It was to no great surprise this week when West Brom called time on Tony Pulis’ 3 year reign at The Hawthorns. West Brom have been plummeting since they peaked at 8th in the Premier League in early spring. Ironically it was at that peak that Pulis sowed the seeds of his own downfall- by claiming West Brom fans should be more grateful as 8th in the league was as good as they could ever hope for.
In terms of league position Pulis was probably correct but seriously do any football fans go to bed each night dreaming of 8th place finishes? Having secured the Baggies as a mid table outfit Pulis needed to set ambitions of winning cups and securing European Football, an inability to do that has meant almost every Pulis team since he arrived in the Premier League in 2008 have made it to 40 points and played the remainder of the season in flip-flops (not literally).
Pulis is good at getting clubs to a certain point but lacks the know how to move to the higher echelons of football where the need to get the best out of better grade players is paramount. The other problem of course is if you play dour results based football you need to get results- if you don’t you have nothing to offer and the sack is never far behind.
So what can West Brom fans look forward to with their improved financial position? More of the same if would seem with Sam Allardyce the front runner to take over, ho hmm! Nobody would be surprised by what would be an utterly uninspiring appointment.
Shockingly Allardyce, new West Ham boss David Moyes, new Palace boss Roy Hodgson and Stoke’s Mark Hughes have between them clocked up a staggering 20 Premier League manager jobs.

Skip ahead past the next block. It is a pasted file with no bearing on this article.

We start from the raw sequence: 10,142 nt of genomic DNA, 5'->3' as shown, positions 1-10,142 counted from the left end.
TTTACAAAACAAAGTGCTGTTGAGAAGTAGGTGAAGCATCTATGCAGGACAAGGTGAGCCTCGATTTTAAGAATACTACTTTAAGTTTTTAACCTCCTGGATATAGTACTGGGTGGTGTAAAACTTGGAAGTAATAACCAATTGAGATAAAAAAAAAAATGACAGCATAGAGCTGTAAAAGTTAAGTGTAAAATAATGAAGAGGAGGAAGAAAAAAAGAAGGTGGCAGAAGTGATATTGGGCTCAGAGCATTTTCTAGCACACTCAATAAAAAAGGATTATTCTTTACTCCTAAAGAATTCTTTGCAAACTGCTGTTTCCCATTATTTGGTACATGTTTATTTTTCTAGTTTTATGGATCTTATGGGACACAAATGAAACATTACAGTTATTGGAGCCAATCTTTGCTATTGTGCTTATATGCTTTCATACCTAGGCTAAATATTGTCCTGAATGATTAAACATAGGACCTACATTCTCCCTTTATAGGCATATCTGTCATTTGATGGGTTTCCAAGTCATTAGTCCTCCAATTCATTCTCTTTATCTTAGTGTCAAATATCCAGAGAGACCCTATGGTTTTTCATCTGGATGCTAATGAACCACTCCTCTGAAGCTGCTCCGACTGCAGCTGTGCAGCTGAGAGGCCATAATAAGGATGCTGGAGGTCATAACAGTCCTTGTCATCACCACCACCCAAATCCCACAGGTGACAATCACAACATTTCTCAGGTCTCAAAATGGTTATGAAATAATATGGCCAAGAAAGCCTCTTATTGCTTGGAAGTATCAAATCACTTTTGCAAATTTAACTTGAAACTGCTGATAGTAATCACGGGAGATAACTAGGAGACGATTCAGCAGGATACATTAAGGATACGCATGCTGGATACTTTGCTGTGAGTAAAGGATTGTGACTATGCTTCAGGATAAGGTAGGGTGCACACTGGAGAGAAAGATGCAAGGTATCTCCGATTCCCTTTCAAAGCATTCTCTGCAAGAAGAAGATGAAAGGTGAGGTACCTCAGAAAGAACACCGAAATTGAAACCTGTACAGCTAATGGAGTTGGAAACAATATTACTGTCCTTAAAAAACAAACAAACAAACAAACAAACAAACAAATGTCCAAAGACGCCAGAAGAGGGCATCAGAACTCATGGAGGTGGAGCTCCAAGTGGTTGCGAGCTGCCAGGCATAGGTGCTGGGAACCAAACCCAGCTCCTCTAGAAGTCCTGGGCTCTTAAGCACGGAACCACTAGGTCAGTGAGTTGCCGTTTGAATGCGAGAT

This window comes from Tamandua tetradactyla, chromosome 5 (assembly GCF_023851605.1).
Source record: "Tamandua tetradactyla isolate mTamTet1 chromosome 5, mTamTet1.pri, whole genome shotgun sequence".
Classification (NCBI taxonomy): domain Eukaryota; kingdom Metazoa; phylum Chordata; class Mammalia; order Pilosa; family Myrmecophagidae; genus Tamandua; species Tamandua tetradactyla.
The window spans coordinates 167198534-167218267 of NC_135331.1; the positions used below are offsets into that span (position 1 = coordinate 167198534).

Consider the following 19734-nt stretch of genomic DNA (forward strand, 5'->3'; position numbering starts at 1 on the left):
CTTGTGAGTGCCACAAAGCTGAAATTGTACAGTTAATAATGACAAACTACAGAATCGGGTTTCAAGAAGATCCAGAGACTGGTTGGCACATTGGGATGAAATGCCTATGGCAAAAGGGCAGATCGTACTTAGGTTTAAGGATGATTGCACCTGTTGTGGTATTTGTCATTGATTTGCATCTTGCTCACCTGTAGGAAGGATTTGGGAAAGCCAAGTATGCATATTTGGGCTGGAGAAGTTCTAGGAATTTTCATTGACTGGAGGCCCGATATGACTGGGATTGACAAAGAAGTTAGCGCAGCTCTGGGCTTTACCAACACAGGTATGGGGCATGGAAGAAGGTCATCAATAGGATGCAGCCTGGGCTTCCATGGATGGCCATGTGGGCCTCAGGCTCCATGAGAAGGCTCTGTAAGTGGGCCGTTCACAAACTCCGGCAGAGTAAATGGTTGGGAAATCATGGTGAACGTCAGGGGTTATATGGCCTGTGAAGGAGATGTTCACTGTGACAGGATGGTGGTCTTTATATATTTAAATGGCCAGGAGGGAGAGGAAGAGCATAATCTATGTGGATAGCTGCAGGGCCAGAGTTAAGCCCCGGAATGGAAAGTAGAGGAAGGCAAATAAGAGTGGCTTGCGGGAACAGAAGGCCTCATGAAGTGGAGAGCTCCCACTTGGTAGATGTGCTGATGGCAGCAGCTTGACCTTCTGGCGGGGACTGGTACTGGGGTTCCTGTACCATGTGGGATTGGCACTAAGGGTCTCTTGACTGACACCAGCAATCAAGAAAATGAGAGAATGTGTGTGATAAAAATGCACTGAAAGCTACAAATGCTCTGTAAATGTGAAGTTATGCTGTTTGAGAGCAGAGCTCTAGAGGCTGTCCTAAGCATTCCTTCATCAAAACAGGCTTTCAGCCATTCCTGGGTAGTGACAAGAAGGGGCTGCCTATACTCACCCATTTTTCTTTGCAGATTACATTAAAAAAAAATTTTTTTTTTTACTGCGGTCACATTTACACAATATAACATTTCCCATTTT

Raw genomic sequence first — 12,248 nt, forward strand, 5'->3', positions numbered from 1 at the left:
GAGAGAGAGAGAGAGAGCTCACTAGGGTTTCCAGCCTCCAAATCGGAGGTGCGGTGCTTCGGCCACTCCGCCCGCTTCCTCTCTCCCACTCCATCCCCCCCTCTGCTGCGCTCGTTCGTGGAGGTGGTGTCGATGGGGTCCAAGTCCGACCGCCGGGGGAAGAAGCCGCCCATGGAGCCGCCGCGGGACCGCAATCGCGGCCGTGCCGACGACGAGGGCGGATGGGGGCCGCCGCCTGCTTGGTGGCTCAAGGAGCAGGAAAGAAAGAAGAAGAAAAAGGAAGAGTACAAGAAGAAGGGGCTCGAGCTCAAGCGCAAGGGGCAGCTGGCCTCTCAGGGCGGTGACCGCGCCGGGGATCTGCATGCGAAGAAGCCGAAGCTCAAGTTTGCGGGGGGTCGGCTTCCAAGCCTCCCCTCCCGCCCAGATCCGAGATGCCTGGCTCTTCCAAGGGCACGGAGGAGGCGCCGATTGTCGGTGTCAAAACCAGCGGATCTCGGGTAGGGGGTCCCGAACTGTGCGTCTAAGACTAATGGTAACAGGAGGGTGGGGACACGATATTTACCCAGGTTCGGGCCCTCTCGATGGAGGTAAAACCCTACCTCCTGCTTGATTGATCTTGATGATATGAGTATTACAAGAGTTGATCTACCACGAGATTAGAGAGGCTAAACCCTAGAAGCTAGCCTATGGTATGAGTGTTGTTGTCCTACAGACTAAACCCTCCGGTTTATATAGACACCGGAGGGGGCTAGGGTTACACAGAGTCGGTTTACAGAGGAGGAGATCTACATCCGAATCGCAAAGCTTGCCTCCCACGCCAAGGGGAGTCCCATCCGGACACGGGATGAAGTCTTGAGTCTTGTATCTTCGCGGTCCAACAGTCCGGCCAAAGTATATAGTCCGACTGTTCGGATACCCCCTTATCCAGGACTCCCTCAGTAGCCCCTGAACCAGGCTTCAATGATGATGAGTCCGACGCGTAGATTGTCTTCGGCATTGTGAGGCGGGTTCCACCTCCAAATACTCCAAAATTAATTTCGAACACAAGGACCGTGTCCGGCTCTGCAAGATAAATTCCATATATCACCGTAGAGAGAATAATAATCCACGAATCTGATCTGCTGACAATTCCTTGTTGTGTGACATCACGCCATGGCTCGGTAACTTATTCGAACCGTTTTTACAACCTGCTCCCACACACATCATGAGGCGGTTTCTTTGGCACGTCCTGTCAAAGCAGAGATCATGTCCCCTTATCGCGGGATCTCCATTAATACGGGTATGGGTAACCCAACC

How many trophies shave they won between them in those 20 jobs- none! How many Champions League qualifications- 1 Moyes’ Everton in 2005 who remain the only English team to fail in the Champions League preliminary qualifiers. And yet like footballing Dr Who’s they keep regenerating over and over again. Advocates of these managers often point out they haven’t been given big jobs forgetting that between them they’ve had failed stints at Manchester United, Liverpool, Manchester City and Newcastle not to mention 2 failed tenures as England Manager.
That’s not to say these 4 haven’t had their moments- Allardyce brought a level of football to Bolton not seen since the 1950s whilst Moyes kept finishing 5th with Everton, Hughes kept Blackburn in the top half of the Premier League and Hodgson took Fulham to the UEFA Cup final. But all these relative successes occurred some time ago, won the manager a bigger job in which they failed and yet they keep coming back again and again.
The obvious reason they keep getting more jobs is they keep sides up, barring of course Moyes time at Sunderland and Hughes at QPR. But is finishing 17th really an achievement, if Allardyce does go to West Brom it’ll be these 4 fire fighters slugging it out to avoid the drop with the likelihood of more than 1 going down.
Many people in football, most vocally Allardyce and Harry Redknapp complain that young British managers don’t get a chance in the big time anymore and blame the influx of foreign managers. Yet it seems obvious that the constant recycling of this older generation of British managers is what’s actually stopping young football league managers getting a chance higher up the food-chain.
As for Pulis another job will come soon enough, I’d like to see him try his luck with one of the bigger Championship sides; Forest, Wednesday & Derby all look good fits. But knowing how lacking in imagination Premier League directors have become he’ll probably end up battling it out with Hughes, Moyes, Hodgson and Big Sam, maybe I just won’t bother watching Monday Night Football for a while.